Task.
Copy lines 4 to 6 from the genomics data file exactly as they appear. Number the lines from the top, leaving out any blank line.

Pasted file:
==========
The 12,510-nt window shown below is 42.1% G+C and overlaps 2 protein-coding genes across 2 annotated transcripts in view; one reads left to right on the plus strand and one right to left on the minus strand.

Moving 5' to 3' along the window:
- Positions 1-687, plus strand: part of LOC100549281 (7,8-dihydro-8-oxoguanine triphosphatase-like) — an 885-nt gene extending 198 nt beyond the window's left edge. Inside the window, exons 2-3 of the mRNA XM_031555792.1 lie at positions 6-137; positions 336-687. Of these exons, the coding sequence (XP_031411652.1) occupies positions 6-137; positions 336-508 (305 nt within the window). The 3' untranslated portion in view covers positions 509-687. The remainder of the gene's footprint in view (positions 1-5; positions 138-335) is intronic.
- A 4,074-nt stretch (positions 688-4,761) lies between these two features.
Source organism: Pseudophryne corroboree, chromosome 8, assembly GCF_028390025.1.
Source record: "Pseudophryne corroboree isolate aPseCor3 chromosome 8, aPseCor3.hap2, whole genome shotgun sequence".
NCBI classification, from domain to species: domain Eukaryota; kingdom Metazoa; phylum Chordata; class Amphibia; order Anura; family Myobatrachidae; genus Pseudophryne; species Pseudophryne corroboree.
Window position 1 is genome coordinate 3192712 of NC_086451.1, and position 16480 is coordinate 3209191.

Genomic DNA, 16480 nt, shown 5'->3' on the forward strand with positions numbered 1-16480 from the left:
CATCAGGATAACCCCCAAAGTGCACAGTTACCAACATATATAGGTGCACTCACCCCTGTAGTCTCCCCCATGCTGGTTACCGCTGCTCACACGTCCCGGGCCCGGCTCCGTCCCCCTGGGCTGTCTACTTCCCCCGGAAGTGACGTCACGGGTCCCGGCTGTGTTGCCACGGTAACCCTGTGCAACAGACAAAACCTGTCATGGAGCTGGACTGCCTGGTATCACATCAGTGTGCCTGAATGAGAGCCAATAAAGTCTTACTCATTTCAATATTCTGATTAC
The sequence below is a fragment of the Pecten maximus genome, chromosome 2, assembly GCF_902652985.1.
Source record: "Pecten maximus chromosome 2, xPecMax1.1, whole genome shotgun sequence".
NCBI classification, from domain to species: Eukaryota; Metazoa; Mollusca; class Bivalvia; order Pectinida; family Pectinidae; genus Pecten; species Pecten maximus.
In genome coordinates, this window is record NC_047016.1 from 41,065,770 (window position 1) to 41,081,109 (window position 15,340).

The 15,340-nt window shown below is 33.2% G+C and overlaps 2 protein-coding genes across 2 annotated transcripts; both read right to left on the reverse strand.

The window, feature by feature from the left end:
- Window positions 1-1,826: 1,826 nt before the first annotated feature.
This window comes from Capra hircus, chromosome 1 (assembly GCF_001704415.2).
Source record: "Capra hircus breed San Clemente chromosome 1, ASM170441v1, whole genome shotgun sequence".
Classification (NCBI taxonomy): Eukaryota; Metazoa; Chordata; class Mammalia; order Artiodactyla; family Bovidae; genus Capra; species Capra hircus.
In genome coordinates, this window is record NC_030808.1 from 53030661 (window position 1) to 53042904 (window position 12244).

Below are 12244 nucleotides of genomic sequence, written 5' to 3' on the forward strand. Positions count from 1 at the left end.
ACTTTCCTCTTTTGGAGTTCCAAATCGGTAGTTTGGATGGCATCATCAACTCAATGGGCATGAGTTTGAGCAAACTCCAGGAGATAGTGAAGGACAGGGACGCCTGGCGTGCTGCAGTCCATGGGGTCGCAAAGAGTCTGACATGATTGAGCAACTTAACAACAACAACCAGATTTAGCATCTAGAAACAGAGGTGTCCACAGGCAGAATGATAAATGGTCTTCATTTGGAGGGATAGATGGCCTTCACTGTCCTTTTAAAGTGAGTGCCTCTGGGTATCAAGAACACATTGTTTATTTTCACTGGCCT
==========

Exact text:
- A 4,074-nt stretch (positions 688-4,761) lies between these two features.
Source organism: Pseudophryne corroboree, chromosome 8, assembly GCF_028390025.1.
Source record: "Pseudophryne corroboree isolate aPseCor3 chromosome 8, aPseCor3.hap2, whole genome shotgun sequence".